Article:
OBJECTIVE: To explore whether HIV types 1 and 2 and CD4 cell count affect cervical neoplasia independent of human papillomavirus (HPV) in women with high or low numbers of sexual partners residing in Abidjan, Cote d'Ivoire. METHODS: The study population and methods are described in the companion paper. Additional methods include a Papanicolaou smear for cytological diagnosis and statistical analysis. RESULTS: In maternal women, both HIV-1 and high risk HPV were significant independent risk factors for squamous intraepithelial lesions (SIL) (adjusted odds ratio (OR) 11.0 (95% CI 1.1-112) and 5.4 (1.5-18.8), respectively). Only high levels of HPV DNA in the lavage were associated with SIL (OR 13.2 (3.6-47.8)) in the maternal group. In female sex workers, high risk HPV was significantly associated with SIL (OR 23.7 (4.4-126)); HIV seropositivity was not. Any positive level (high or low amounts) of HPV DNA was significantly associated with SIL in sex workers (ORs 15.9 (3.3-76) and 12.7 (3.6-44), respectively). There was no association of SIL with CD4 cell counts < or = 500 x 10(6)/l in HIV seropositive women from either group. CONCLUSION: HPV or HIV-1 infection independently affect cervical neoplasia in women with low numbers of sex partners.  (+info)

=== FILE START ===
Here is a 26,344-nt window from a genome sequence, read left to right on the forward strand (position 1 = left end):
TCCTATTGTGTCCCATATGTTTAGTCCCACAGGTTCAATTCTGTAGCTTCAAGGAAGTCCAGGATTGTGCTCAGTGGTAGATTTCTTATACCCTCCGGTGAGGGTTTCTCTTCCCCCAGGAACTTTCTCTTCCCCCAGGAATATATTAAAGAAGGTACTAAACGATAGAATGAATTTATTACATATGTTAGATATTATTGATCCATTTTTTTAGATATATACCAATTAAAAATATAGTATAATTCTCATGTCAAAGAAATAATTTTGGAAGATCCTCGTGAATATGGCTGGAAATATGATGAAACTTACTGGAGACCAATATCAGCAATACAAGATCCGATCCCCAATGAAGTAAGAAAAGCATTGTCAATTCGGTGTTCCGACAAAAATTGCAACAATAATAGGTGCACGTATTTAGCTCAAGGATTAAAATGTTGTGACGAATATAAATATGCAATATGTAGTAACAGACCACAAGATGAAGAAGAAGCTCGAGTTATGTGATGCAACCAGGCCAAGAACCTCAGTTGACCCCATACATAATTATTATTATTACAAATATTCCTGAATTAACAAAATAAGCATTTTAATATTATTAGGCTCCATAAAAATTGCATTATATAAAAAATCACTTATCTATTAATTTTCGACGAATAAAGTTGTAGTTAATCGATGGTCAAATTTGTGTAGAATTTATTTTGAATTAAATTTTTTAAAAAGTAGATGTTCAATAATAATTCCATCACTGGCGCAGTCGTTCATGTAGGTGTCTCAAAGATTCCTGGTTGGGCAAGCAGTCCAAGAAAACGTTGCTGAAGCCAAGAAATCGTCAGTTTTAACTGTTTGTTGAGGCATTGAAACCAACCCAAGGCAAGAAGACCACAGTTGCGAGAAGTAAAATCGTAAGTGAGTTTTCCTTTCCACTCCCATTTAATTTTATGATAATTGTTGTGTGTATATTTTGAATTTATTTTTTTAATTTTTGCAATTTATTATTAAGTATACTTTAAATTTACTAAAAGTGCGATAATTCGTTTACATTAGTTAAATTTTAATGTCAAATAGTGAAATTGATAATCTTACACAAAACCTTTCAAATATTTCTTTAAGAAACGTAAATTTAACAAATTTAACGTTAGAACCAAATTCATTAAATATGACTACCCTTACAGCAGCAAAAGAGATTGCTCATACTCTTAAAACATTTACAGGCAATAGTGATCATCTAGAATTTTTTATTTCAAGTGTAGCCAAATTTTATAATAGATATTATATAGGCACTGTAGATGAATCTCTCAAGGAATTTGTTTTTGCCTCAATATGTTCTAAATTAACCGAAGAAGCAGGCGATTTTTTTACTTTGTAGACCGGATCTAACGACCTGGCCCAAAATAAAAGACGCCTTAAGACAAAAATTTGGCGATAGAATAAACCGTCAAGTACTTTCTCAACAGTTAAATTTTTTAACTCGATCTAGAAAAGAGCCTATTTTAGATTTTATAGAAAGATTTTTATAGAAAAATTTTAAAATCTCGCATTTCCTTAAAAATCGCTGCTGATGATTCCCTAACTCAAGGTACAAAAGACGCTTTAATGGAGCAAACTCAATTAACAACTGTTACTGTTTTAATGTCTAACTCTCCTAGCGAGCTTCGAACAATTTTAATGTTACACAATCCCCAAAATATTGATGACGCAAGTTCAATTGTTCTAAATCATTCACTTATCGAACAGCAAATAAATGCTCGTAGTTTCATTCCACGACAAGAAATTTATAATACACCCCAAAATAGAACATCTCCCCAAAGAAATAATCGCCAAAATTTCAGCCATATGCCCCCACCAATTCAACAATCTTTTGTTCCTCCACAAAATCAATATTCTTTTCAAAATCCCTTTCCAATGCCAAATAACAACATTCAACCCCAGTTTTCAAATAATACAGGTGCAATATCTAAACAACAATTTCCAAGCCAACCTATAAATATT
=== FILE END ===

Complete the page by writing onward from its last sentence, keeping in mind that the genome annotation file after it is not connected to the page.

(6/309) Persistence of goiter despite oral iodine supplementation in goitrous children with iron deficiency anemia in Cote d'Ivoire.